Engineers at Normandy: From the TME Archives
Posted on June 6, 2014 | By Stephen Karl | Leave a response
In the December 1944 issue of The Military Engineer (Vol. XXXVI, No. 230), Rear Adm. John J. Manning, CEC, USN, detailed the planning and construction of artificial harbors conceived so as “to permit uninterrupted use of the beaches from the initial day of the invasion until such time as existing developed ports could be captured and made operative.”
While the artificial harbor constructed at Omaha Beach was destroyed by storm on June 19, the artificial harbor built at Gold Beach remained in operation for several months, serving as an essential logistics hub, transporting more than 4 million tons of supplies and over 2.5 million men and 500,000 vehicles.
……For further reading, in 1994, the Society of American Military Engineers and author Sid Berger published Breaching Fortress Europe, which recounted the story of U.S. Engineers on D-Day. Then U.S. Army Chief of Engineers, Lt. Gen. Arthur Williams wrote in the book’s foreword:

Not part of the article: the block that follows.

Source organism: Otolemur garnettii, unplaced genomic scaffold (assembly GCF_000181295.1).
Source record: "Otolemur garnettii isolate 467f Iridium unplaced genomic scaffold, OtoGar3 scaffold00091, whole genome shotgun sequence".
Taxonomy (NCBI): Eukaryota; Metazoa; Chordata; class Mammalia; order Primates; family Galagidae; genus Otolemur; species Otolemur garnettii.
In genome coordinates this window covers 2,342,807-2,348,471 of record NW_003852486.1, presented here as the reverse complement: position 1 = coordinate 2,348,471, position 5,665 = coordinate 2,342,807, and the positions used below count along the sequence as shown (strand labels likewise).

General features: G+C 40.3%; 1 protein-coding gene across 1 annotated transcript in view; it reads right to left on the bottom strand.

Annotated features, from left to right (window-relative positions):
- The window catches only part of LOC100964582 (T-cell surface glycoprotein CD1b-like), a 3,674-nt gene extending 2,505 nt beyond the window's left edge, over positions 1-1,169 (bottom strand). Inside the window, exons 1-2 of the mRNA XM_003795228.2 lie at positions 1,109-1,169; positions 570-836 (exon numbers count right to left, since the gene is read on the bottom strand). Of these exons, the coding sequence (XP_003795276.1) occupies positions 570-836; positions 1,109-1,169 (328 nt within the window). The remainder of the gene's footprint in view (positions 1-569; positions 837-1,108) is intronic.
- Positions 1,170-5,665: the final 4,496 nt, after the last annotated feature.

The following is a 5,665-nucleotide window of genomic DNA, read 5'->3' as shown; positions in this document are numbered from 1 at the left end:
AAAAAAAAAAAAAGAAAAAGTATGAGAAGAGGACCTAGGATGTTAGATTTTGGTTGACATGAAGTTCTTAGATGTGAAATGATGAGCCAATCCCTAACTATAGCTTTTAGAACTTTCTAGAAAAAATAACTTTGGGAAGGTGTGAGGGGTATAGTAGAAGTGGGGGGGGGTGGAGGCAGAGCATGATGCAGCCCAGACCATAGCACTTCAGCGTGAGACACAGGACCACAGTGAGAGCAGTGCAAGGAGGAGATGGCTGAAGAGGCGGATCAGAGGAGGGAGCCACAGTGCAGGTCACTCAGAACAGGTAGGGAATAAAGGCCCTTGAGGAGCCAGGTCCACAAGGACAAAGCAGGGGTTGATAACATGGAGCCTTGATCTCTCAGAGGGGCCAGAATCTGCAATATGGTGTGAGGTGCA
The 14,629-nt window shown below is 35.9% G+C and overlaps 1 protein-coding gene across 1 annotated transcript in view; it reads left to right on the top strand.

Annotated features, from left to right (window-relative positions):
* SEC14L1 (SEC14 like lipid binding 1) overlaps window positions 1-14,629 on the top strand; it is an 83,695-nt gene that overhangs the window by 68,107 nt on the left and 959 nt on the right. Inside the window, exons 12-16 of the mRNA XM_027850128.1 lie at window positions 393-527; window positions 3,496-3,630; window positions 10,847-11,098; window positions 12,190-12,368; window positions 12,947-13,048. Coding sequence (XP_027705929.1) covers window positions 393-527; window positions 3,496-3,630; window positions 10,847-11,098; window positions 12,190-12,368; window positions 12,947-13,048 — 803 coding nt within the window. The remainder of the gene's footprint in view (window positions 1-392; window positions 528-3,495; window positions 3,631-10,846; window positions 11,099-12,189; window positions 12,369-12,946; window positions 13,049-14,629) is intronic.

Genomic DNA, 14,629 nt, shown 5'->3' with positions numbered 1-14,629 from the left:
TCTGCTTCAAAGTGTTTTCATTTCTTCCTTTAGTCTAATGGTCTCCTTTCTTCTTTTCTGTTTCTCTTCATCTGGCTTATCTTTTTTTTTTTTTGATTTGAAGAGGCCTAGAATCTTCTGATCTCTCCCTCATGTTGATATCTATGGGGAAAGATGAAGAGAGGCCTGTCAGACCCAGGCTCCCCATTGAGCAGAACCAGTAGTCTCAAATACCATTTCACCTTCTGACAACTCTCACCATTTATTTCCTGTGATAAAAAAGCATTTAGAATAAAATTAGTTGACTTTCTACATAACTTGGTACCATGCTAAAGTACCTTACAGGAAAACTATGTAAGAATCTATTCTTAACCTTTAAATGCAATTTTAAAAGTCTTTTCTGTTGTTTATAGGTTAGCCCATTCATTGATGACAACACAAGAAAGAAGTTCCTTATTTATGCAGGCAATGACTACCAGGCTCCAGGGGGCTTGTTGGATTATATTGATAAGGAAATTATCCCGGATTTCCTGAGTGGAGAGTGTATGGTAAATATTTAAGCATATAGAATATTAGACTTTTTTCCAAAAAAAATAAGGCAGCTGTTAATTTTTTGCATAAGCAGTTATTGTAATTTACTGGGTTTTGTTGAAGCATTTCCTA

If a landing of US forces on hostile shores should ever again be directed by higher authority, the lessons learned in the Normandy landings should be well understood by those who will be responsible for its planning and execution. For this reason alone I urge all military engineers, and especially those whose careers are just beginning, to read and profit from this exceptionally important and vividly presented story. It is the first and only truly comprehensive account of US Army engineer participation in the planning and successful assault on Normandy’s beaches. Its authenticity reflects the combat engineering experience of the author, who assaulted two hostile shores—Sicily and Italy—before leading his engineer platoon ashore on Utah Beach early on D-Day.